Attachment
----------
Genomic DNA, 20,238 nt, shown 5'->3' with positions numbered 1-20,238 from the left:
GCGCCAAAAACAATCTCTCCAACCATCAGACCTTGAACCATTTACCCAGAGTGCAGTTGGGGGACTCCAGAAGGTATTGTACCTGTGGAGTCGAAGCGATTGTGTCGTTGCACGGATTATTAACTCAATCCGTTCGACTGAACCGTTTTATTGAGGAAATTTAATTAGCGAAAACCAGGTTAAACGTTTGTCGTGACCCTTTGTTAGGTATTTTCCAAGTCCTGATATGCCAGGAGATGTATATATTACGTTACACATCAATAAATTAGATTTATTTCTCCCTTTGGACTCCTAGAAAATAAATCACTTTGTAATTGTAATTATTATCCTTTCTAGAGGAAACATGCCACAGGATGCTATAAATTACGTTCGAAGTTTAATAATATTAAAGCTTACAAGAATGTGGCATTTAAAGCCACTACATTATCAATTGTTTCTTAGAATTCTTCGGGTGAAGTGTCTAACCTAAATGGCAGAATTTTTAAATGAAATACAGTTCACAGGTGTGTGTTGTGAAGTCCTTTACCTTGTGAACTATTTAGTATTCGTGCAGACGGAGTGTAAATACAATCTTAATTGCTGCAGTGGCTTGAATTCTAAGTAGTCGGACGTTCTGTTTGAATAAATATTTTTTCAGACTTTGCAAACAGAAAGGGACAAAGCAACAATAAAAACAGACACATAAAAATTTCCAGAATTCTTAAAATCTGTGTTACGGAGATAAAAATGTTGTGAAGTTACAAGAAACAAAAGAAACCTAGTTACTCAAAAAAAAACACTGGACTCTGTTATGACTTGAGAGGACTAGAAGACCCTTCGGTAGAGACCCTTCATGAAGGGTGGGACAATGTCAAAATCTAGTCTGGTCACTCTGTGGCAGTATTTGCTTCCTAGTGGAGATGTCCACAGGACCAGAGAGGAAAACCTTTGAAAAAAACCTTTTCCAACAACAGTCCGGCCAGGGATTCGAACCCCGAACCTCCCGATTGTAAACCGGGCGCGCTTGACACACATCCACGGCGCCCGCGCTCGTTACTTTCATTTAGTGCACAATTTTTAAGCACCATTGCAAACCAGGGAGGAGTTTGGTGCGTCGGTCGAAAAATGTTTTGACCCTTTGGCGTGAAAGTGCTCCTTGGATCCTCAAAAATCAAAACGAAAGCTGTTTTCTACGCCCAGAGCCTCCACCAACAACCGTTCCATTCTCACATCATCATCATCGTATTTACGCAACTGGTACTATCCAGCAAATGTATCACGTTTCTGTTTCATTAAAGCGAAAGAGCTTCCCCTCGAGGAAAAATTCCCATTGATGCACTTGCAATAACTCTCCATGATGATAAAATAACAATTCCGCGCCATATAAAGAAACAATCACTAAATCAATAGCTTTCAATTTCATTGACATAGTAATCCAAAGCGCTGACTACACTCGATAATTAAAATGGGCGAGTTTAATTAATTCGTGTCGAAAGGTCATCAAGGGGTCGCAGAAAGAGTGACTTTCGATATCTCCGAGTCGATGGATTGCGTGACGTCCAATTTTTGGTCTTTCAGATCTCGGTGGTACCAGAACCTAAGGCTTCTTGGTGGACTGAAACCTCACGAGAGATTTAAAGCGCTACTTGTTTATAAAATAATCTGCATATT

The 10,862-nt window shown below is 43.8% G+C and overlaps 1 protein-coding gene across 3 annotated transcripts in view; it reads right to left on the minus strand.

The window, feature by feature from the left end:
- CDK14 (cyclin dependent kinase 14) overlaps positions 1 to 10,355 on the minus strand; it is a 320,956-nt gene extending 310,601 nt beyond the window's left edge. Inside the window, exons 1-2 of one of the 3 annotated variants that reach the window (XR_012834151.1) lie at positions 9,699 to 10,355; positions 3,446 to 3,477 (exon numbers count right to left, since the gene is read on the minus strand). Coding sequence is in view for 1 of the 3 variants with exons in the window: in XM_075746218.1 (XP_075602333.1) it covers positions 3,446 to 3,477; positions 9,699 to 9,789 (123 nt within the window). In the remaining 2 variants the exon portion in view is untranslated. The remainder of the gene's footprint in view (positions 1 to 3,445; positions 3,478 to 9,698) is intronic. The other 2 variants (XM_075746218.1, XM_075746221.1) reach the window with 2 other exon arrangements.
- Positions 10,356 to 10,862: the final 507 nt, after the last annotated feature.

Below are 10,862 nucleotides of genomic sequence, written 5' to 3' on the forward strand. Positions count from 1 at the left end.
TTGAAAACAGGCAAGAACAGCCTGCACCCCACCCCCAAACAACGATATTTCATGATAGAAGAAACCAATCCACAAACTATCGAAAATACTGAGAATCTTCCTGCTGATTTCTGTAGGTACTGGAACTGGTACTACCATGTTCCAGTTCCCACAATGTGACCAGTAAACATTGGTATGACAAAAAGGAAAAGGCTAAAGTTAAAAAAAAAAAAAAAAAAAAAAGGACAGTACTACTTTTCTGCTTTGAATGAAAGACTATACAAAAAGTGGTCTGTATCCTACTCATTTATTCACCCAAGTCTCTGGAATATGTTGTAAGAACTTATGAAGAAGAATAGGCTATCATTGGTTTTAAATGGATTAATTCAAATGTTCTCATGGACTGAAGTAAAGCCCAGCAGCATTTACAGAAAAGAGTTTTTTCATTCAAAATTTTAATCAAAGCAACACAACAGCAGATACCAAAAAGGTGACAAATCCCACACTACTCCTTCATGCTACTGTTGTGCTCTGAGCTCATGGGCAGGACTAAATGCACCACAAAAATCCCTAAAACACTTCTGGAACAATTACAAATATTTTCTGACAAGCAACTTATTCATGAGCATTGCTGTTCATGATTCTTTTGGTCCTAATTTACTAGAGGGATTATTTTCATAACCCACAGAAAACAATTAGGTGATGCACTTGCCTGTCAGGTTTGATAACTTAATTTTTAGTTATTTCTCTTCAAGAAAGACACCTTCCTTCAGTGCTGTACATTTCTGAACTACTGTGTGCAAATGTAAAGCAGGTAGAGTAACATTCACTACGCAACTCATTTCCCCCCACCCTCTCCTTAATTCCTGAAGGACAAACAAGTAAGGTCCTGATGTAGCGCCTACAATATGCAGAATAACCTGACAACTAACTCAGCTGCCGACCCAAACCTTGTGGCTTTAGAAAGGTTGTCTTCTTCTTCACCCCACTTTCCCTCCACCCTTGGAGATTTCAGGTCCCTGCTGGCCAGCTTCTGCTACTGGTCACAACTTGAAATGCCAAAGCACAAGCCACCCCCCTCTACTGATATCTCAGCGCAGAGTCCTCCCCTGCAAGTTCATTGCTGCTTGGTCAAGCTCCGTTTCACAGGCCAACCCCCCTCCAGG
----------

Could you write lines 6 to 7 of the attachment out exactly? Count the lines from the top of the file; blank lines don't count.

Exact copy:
- Positions 10,356 to 10,862: the final 507 nt, after the last annotated feature.

Below are 10,862 nucleotides of genomic sequence, written 5' to 3' on the forward strand. Positions count from 1 at the left end.